Thursday, August 04, 2005

The Great Leap Forward!

Have been seriously on the road, but I have a few tidbits you can ONLY READ ON THE MICHAEL BANE BLOG! First, with the military trials for a new handgun looming, I made the decision to dedicate an episode of SHOOTING GALLERY to EACH of the Big Players...we started out with venerable Smith & Wesson today, and, boy, have I got the goods!

I've also gotten special dispensation from the Powers-That-Be to publish this quickie report, so I'm not breaking any confidences or embargoes!

Today I shot the new S&W M&P (Military & Police) .40 S&W semiauto, and I am profoundly impressed! The gun has been announced, but it's not yet in true production and to the best of my knowledge, this is the first published report of shooting what (in .45 ACP) will no doubt be S&W's entry into to the military sweepstakes.

I don't have the formal specs, but the gun is a full-sized semiauto (compact models will be available) available in .40 and 9mm (15 rounds in .40; 17 rounds in 9mm). It's a polymer-framed gun, striker-fired, with the now familiar trigger and firing pin safeties. The frame itself features a stainless steel subframe (for lack of a better word) for rigidity and durability — it sort of reminds me of athe current aluminum bedding systems in tactical rifles these days. Novak sights (natch); really neat fully ambi slide released placed far enough forward that your thumb isn't going to catch it and either dropt he slide on a empty round or figured out a thumb-y way to accidently lock the slide back when you'd rather be shooting. Magazine release can be swapped from right to left in seconds using only a ball-point pen.

Fire control system is one of the slickest I've ever used. It's a long DA first stroke, but it is SUPER smooth and light. The trigger has a VERY short reset, which allows you to pretty quickly work the trigger as fast as any SA around. The S&W system, when combined with the gun's STONE COLD DEAD NUTS ERGONOMIC GRIP and low bore axis, allows the .40 to be run as quickly as my two primary 9mms. I've never been a huge fan of the .40 (although for cops, it's de riguer), but the M&P could change my mind. I could not detect more recoil with the .40 than what I would expect with a 9mm of the same size. I was able to easily double tap (okay, controled pairs!), and dumped a couple of magazines flat out without the slightest bit of trouble.

Let me repeat that:

This gun is so well designed that recoil becomes a secondary issue.

Why aren't all guns this well designed?

The grip angle also makes the M&P point exceptionally well. Nationally recognized law enforcement trainer Dave Spaulding, who had a lot of input into this gun and who we decided to bring to S&W for this episode, did a lot of demo work showing that it's a pointer. If you've got hand issues, the M&P has a replaceable backstrap, a la the Walther P-99. The gun will come with three different sizes for Papa Bear, Momma Bear and the little Baby Bears. Even I could figure out how to replace the backstrap, since it has to do with removing a really neat tab on the bottom of the gun that does double duty as a guide for inserting the magazine. BTW, between that guide and intelligent shaping of the magazine well and the metal magazines, BLISTERING FAST reloads are the norm.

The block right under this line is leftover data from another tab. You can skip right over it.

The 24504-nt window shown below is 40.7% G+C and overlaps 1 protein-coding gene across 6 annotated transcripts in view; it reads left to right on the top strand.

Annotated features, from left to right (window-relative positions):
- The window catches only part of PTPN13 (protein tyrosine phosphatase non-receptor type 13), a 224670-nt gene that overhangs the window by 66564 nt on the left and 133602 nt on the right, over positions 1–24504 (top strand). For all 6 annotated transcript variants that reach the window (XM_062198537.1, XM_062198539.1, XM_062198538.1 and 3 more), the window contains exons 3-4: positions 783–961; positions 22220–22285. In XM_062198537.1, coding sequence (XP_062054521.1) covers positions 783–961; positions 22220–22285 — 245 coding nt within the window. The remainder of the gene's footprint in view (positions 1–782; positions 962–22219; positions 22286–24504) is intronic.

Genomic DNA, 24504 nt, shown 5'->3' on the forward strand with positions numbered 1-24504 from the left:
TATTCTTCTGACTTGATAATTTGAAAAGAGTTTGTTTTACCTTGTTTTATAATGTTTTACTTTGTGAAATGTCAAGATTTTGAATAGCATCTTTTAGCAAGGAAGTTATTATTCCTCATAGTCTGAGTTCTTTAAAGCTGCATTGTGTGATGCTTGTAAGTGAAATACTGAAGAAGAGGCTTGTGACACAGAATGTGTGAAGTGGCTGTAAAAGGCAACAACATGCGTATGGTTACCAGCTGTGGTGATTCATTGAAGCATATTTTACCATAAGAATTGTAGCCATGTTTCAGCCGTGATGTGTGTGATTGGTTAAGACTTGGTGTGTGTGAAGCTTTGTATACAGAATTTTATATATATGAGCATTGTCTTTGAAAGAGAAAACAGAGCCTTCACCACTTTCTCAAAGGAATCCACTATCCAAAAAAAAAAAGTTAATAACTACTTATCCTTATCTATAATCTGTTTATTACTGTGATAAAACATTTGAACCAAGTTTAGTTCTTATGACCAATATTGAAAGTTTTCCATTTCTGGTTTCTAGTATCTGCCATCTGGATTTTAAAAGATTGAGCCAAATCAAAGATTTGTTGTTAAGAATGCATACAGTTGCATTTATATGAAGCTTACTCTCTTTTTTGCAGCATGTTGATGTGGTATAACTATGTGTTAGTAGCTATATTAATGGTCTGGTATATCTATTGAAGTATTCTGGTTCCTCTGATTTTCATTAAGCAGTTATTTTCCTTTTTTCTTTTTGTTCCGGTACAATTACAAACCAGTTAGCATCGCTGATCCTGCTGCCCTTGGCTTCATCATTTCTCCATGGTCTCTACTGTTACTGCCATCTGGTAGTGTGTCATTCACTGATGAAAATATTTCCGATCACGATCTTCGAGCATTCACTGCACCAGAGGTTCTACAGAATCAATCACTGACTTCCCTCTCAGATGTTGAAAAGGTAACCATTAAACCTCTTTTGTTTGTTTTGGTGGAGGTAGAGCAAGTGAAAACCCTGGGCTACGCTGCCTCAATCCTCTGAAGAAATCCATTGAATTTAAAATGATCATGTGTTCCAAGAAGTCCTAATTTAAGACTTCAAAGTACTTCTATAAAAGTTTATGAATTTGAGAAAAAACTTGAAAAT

The only thing that gave me pause was the disassembly procedure, which involves using the tool (or a pin, or handcuff key, or...and this is unauthorized...probably your little finger) attached to the above neat tab to trip the sear WITHOUT PULLING THE TRIGGER. Then a well-designed disassembly lever is thrown, the slide stripped off and there you have it. I don't like requiring the additional tool for disassembly (and don't you DARE mention 1911s to me!). HOWEVER, this was a MAJOR requirement from law enforcement, who are tired of patching holes in their walls and ceilings. The huge plus is that with the gun locked back to easily trip the sear (and I have to confess it was an extremely simple and extremely easy procedure), the shooter can easily see that a magazine is not inserted and that the chamber is empty. I heartily admit that is a GOOD THING.

If the S&W M&P is an example of the kind of ground-breaking innovation the military trials can help create, I'd say we're in for a whole new generation of world-class pistols.

MY CONCLUSION? I'd buy one of these guns at MSRP!

4 comments:

Anonymous said...

Tantalizing, so can you say when we are likely to see them in the market? Will there be a version with a slide or frame mounted safety?

That will be a great series for Shooting Gallery, thanks again.

Overload in Colorado said...

Sounds like it might be a good IPSC/USPSA Production gun.

Michael Bane said...

Potentially, this could be the bomb in USPSA Production. The trigger is designed to be tuneable, with an easy 3-pound pull. That,along with the M&P's ergonomics (along with a shooting team that includes Doug Koenig, Ernest Langdon and Jerry Miculek) will make this gun a quick powerhouse in USPSA and IDPA.

I think the formal announcement of the pistol's availability will be the first week of September. To the best of my knowledge, you won't be seeing a slide/frame mounted safety...it looks to me like the police/military establishment are moving in a different direction.

mb

PS: Now all I've got to do is convince the other companies to allow me in with cameras!

Anonymous said...

I have recently purchased a s&w m&p in 40 cal have put 500 rounds through at range no problems at all recoil is light for a 40 and is just as or more accurate as any other hand gun on range that day including glocks